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I'd like to analyze the constantly updating image feed that comes from an iPhone camera to determine a general "lightness coefficient". Meaning: if the coefficient returns 0.0, the image is completely black, if it returns 1.0 the image is completely white. Of course all values in between are the ones that I care about the most (background info: I'm using this coefficient to calculate the intensity of some blending effects in my fragment shader).

So I'm wondering if I should run a for loop over my pixelbuffer and analyze the image every frame (30 fps) and send the coeff as a uniform to my fragment shader or is there a way to analyze my image in OpenGL. If so, how should I do that?

share|improve this question
Which OpenGL version is available? – KillianDS Aug 21 '12 at 10:52
OpenGL ES 2.0 with shaders – polyclick Aug 21 '12 at 11:27
A similar question was asked more recently here: stackoverflow.com/questions/12168072/… , and the answers there describe a few ways of doing this using OpenGL ES. – Brad Larson Sep 4 '12 at 20:27
up vote 2 down vote accepted

There are more answers, each one with its own strong and weak points.

On CPU, it's fairly simple: cycle through the pixels, sum them up, divide, and that's it. It's a five minutes work. It will take a few milliseconds with a good implementation.

int i, sum = 0, count = width * height * channels;
    avg += buffer[i];
double avg = double(sum) / double(count);

On GPU, it is likely to be much faster, but there are a few drawbacks: First one is the amount of work needed just to put everything in place. The GPUImage framework will save you some work, but it will also add a lot of code. If all you want to do is to sum the pixels, it may be a waste. Second problem is that sending pixels to GPU may take more than summing them up in the CPU. Actually, the GPU will justify the work only if you really need serious processing.

A third option, to use the CPU with a library, has the drawback that you add a lot of code for what you can do in 10 lines. But the result will be beautiful. Again, it justify if you also use the lib for other tasks. Here is an example in OpenCV:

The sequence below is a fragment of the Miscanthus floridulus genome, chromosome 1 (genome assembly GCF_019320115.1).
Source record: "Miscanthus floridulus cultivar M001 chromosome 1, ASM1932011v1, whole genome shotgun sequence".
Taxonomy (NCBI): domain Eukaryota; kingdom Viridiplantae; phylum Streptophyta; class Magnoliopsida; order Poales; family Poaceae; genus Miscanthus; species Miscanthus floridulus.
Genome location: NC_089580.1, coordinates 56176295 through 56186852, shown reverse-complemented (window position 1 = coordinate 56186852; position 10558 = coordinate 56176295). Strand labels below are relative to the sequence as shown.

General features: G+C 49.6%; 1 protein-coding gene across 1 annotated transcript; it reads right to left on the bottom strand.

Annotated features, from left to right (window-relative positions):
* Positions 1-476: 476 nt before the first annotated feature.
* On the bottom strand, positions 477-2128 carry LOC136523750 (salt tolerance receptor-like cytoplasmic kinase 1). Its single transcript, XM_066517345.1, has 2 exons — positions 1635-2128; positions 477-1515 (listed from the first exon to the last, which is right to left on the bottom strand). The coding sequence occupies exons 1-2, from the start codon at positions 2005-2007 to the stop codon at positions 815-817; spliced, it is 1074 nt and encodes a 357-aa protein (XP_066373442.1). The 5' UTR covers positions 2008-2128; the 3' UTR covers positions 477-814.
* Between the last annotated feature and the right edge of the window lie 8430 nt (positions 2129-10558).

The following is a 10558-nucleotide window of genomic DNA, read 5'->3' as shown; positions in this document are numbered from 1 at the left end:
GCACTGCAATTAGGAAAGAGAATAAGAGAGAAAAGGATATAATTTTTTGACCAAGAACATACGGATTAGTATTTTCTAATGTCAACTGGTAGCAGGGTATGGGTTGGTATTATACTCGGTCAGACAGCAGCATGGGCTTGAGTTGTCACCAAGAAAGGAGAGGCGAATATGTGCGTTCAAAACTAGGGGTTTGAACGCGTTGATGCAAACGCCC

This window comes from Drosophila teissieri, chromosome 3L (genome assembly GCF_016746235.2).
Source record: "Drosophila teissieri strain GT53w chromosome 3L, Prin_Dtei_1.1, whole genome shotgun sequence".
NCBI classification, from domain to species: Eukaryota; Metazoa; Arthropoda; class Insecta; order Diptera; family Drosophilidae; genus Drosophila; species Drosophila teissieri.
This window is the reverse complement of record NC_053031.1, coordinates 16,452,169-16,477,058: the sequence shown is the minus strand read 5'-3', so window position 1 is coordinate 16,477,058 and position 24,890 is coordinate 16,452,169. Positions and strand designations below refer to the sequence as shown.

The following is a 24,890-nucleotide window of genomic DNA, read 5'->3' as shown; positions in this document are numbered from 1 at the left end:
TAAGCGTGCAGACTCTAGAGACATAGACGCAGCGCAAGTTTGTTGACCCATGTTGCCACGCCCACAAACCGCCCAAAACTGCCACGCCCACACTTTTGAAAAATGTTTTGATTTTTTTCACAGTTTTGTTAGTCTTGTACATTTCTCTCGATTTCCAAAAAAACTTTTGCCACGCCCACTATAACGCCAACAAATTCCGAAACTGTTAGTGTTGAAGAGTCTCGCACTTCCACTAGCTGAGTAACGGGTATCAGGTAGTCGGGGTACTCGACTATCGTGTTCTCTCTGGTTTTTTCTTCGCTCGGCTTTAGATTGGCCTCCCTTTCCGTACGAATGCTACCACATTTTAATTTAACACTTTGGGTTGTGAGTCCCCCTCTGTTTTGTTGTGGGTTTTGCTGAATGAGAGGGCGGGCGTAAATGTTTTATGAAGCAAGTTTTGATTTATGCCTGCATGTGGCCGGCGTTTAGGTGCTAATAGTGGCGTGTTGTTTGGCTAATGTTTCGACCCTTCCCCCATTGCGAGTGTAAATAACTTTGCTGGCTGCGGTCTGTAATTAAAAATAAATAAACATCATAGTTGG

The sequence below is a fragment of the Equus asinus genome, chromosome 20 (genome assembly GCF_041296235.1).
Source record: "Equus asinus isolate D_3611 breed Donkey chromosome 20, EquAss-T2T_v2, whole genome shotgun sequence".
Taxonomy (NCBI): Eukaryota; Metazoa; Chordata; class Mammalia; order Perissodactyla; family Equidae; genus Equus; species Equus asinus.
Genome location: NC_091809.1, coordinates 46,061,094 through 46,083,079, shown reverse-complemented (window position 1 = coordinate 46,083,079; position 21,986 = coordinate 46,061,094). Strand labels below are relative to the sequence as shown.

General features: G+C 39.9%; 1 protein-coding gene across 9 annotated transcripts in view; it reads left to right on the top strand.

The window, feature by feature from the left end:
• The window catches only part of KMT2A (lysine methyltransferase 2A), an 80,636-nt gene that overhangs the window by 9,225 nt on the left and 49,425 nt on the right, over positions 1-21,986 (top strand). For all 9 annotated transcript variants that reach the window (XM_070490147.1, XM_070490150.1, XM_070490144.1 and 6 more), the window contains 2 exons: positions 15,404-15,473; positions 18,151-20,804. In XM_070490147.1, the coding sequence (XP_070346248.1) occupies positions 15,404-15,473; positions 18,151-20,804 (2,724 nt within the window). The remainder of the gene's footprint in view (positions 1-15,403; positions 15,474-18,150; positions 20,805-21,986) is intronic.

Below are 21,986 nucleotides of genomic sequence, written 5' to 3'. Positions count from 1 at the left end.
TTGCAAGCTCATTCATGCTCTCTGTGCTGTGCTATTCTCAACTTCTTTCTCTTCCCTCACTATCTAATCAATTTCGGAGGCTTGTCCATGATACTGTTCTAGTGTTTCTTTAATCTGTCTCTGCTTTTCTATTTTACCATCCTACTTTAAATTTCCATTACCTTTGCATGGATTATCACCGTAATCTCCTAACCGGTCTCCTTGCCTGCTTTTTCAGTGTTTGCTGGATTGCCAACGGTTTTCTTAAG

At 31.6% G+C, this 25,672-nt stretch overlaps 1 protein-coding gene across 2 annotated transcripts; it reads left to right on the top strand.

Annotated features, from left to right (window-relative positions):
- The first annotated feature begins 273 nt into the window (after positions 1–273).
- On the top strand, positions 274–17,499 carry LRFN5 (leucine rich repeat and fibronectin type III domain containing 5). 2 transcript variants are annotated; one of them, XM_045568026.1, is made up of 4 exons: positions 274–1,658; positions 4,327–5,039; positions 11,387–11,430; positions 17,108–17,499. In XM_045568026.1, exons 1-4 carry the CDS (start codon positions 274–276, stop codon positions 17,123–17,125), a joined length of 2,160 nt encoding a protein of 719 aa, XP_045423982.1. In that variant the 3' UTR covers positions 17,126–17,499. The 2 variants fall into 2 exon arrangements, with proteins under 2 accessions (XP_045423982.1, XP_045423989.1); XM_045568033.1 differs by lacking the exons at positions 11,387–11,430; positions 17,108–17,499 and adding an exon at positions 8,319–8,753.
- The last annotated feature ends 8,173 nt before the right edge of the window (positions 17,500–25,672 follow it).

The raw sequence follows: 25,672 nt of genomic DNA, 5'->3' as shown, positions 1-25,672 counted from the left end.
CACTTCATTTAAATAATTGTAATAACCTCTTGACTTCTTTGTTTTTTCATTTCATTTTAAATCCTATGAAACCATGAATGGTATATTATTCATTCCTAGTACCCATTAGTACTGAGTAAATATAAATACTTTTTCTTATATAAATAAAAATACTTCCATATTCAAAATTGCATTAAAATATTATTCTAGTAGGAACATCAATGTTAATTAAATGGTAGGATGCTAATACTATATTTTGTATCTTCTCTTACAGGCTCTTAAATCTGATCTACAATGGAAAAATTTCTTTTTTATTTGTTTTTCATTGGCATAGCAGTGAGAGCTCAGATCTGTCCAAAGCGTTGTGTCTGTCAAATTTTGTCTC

cv::Mat frame(buffer, width, height, channels, type);
double avgLuminance = cv::sum(frame)/(double(frame.total()*frame.channels()));
share|improve this answer
As a note, I am working on a GPU-based implementation of whole-image color averaging (which could be combined with a luminance conversion to do what is wanted here). Iterating through every pixel on the CPU is an extremely slow process, although Accelerate or lower level NEON instructions can help you here. Apple describes a GPU-based iterative reduction process here: http.developer.nvidia.com/GPUGems3/gpugems3_ch26.html that should be many times faster than this. I hopefully will have this functional soon. – Brad Larson Aug 22 '12 at 16:04
Seems that for your needs, an exact sum is overkill. you could very well use only 1 pixel in each 10x10 block. No need for ruining your poor iPhone bandwidth by sending an image to OpenGL @30 fps. – Calvin1602 Aug 23 '12 at 13:34
OK, I ended up getting this working using OpenGL ES, and I describe the process here: stackoverflow.com/a/12169560/19679 . Using the GPUImageLuminosity class, you can get the average luminance from the iOS camera by using just a few lines of code. It ended up being more than 3X faster than an on-CPU iteration like you describe above, with all image upload and extraction overhead factored in. – Brad Larson Sep 4 '12 at 20:31

There is of course OpenCL, which allows you to use your GPU for general processing.

share|improve this answer
As currently stated, this is an inferior answer. This should at least have a link to OpenCL basics and to how to interop between OpenGL and OpenCL. – KillianDS Aug 21 '12 at 11:08
Also, OpenCL currently isn't available for iOS devices. – Brad Larson Aug 21 '12 at 14:49

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